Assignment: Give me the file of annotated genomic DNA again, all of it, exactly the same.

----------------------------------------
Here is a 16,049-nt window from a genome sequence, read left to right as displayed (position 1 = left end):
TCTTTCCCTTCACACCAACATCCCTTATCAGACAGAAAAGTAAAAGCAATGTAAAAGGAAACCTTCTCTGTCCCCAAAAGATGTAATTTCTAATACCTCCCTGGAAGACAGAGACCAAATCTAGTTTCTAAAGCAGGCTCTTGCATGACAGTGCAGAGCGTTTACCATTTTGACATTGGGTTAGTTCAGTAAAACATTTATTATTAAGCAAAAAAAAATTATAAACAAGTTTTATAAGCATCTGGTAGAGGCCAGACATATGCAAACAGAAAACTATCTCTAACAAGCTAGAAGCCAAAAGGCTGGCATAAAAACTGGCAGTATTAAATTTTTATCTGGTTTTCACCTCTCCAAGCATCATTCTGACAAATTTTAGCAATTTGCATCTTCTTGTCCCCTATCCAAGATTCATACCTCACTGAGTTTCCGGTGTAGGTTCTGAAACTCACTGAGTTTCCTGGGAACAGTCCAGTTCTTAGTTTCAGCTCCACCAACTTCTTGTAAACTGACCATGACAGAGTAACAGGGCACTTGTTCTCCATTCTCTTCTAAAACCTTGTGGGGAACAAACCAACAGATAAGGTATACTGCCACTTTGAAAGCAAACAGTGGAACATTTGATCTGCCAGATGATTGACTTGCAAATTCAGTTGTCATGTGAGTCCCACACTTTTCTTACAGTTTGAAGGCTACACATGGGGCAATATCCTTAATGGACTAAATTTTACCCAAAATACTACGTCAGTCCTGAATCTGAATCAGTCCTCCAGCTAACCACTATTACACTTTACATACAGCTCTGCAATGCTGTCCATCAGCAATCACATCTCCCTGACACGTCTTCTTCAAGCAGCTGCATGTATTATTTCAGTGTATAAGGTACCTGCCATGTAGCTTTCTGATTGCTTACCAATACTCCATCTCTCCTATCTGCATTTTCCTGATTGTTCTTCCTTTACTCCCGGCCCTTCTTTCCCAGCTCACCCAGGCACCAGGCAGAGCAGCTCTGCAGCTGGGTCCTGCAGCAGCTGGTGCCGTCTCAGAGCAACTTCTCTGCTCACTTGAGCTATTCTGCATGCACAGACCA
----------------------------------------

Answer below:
Here is a 16,049-nt window from a genome sequence, read left to right as displayed (position 1 = left end):
TCTTTCCCTTCACACCAACATCCCTTATCAGACAGAAAAGTAAAAGCAATGTAAAAGGAAACCTTCTCTGTCCCCAAAAGATGTAATTTCTAATACCTCCCTGGAAGACAGAGACCAAATCTAGTTTCTAAAGCAGGCTCTTGCATGACAGTGCAGAGCGTTTACCATTTTGACATTGGGTTAGTTCAGTAAAACATTTATTATTAAGCAAAAAAAAATTATAAACAAGTTTTATAAGCATCTGGTAGAGGCCAGACATATGCAAACAGAAAACTATCTCTAACAAGCTAGAAGCCAAAAGGCTGGCATAAAAACTGGCAGTATTAAATTTTTATCTGGTTTTCACCTCTCCAAGCATCATTCTGACAAATTTTAGCAATTTGCATCTTCTTGTCCCCTATCCAAGATTCATACCTCACTGAGTTTCCGGTGTAGGTTCTGAAACTCACTGAGTTTCCTGGGAACAGTCCAGTTCTTAGTTTCAGCTCCACCAACTTCTTGTAAACTGACCATGACAGAGTAACAGGGCACTTGTTCTCCATTCTCTTCTAAAACCTTGTGGGGAACAAACCAACAGATAAGGTATACTGCCACTTTGAAAGCAAACAGTGGAACATTTGATCTGCCAGATGATTGACTTGCAAATTCAGTTGTCATGTGAGTCCCACACTTTTCTTACAGTTTGAAGGCTACACATGGGGCAATATCCTTAATGGACTAAATTTTACCCAAAATACTACGTCAGTCCTGAATCTGAATCAGTCCTCCAGCTAACCACTATTACACTTTACATACAGCTCTGCAATGCTGTCCATCAGCAATCACATCTCCCTGACACGTCTTCTTCAAGCAGCTGCATGTATTATTTCAGTGTATAAGGTACCTGCCATGTAGCTTTCTGATTGCTTACCAATACTCCATCTCTCCTATCTGCATTTTCCTGATTGTTCTTCCTTTACTCCCGGCCCTTCTTTCCCAGCTCACCCAGGCACCAGGCAGAGCAGCTCTGCAGCTGGGTCCTGCAGCAGCTGGTGCCGTCTCAGAGCAACTTCTCTGCTCACTTGAGCTATTCTGCATGCACAGACCA